“It is now about two years since I first saw the author, and heard her relate the substance of her visions as she has since published them in Portland (April 6, 1846). Although I could see nothing in them that militated against the word, yet I felt alarmed and tried exceedingly, and for a long time unwilling, to believe that it was anything more than what was produced by a protracted debilitated state of her body.” “During the number of visits she has made to New Bedford and Fairhaven since, while at our meetings I have seen her in vision a number of times, and also in Topsham, Me.; and those who were present during some of these exciting scenes know well with what interest and intensity I listened to every word, and watched every move to detect deception or mesmeric influence.”
“The Seventh Day Sabbath a Perpetual Sign”
In August, 1846, Bates published a treatise of 48 pages, wherein, in detail, he considered the institution of the Sabbath in paradise, its continuation, and the difference between the Moral and the Ceremonial Law. In this treatise he also touches the three-fold message, (p. 24) in the following statement:
“In Rev. 14:6-11, he saw three angels following each other in succession: 1. One preaching the everlasting Gospel (Second Advent doctrine); 2. Announcing the fall of Babylon; 3. Calling God’s people out of Babylon by showing the awful destruction that awaiteth all such as did not obey.” “Now it seems to me that the seventh day Sabbath is more clearly included in these commandments than Thou shalt not steal, kill, nor commit adultery, for it was the only one that was written at the Creation or in the beginning. He allows no stopping place this side of the gates of the City.”
On p. 32, Bates stresses that the Sabbath begins at 6 o’clock in the evening; and that this day might also have its full twenty-four hours, the time must be established “from the center of the earth, the equator, where the sun rises and sets at 6 o’clock.” As a result, the Seventh-day Adventists, for quite a number of years, thus kept the Sabbath, differing from the Seventh Day Baptists, who keep it from sunset to sunset. On p. 34, he expresses his great regret that Father Miller, from whom he had received such a flood of light, should have declared in his lecture on the great Sabbath, “That the proper Creation Sabbath to man comes on the first day of the week.” On p. 40, he states that Brother Marsh, in his Voice of Truth, takes the ground with the infidel that there is no Sabbath. After having on p. 36 shown what a strange position Snow took in 1845 in his Jubilee Standard, he reveals his character, on p. 40, thus:
“Br. S. S. Snow of N. Y., late editor of the Jubilee Standard, publishes to the World that he is the Elijah, preceding the advent of our Saviour, restoring all things: (the seventh day Sabbath must be one of the all things), and yet he takes the same ground with Br. Marsh.”
Shortly after the publication of this Sabbath pamphlet, James White and Ellen G. Harmon were married, on August 26, 1846. At that time scarcely one hundred Adventists kept the Sabbath. How she related herself to the Sabbath at first, her own words prove (Testimonies, Vol. I, p. 76), as follows:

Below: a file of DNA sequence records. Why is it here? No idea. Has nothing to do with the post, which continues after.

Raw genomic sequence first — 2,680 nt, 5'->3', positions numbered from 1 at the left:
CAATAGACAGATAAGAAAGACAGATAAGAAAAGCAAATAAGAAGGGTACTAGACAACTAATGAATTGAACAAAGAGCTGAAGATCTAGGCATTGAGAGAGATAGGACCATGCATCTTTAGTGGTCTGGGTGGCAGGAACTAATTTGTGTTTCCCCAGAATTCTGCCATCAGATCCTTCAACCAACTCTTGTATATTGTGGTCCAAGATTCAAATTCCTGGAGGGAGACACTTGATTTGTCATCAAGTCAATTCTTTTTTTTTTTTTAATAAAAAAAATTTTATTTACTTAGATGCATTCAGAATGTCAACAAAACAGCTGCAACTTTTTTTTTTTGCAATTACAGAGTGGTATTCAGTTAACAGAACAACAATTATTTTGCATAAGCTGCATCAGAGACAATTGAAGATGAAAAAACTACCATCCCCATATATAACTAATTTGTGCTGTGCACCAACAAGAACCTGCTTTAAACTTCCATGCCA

“Eld. Bates was keeping the Sabbath, and urged its importance. I did not feel its importance, and thought that Eld. Bates erred in dwelling upon the fourth commandment more than upon the other nine. But the Lord gave me a view of the heavenly sanctuary.”
From the above statement, one might conclude that, not until after her vision of the heavenly sanctuary, on April 3, 1847, with her husband she began to keep the Sabbath. But in reality, both began to keep the Sabbath in the fall of 1846, as the result of Brother Bates’ efforts. There is a constant attempt to ascribe to her visions that honor, which is only due to God’s word as the only rule of faith.
Unbelieving Bates Deceived by a Made-Up Vision of Mrs. White
Bates had succeeded in convincing both the Whites of the Sabbath by the Bible. Now came their turn, to create faith in her gift of prophecy by her visions. Both had made a number of visits to the home of Bates, both were well acquainted with his love for astronomy, and both had also learned that, in May, he devoted his first publication to reviewing the sanctuary question in the light of astronomy, and thereby touched the Sabbath. Knowing all this, they proceeded. The tract was fully sufficient to give them the necessary knowledge for a description of the planets and the wonderful opening in heaven; and to make full use of it in a feigned vision. She could readily deny that she had ever studied astronomy, and he could profess ignorance as to who Lord Rosse was. In November, 1846, she had her vision in the home of Eli Curtis, at Topsham. Loughborough (pp. 125-128) furnishes the details, but never says one word about the tract Opening Heavens. When she saw four moons, Bates, himself, exclaimed, “She is viewing Jupiter”; on her seeing eight moons, he said, “She is describing Saturn;” and when she then described the glory of the opening “into a region more enlightened,” he excitedly exclaimed, “O how I wished Lord Rosse was here tonight.” James White could easily dupe him with the question, “Who is Lord Rosse?” As astronomy was Bates’ leading theme, Mrs. White, with other sisters, did gain sufficient knowledge from his own words and writings for their purpose, as the very letter of an eye witness, Mrs. Truesdail, written under date of January 27, 1891, gives us to understand: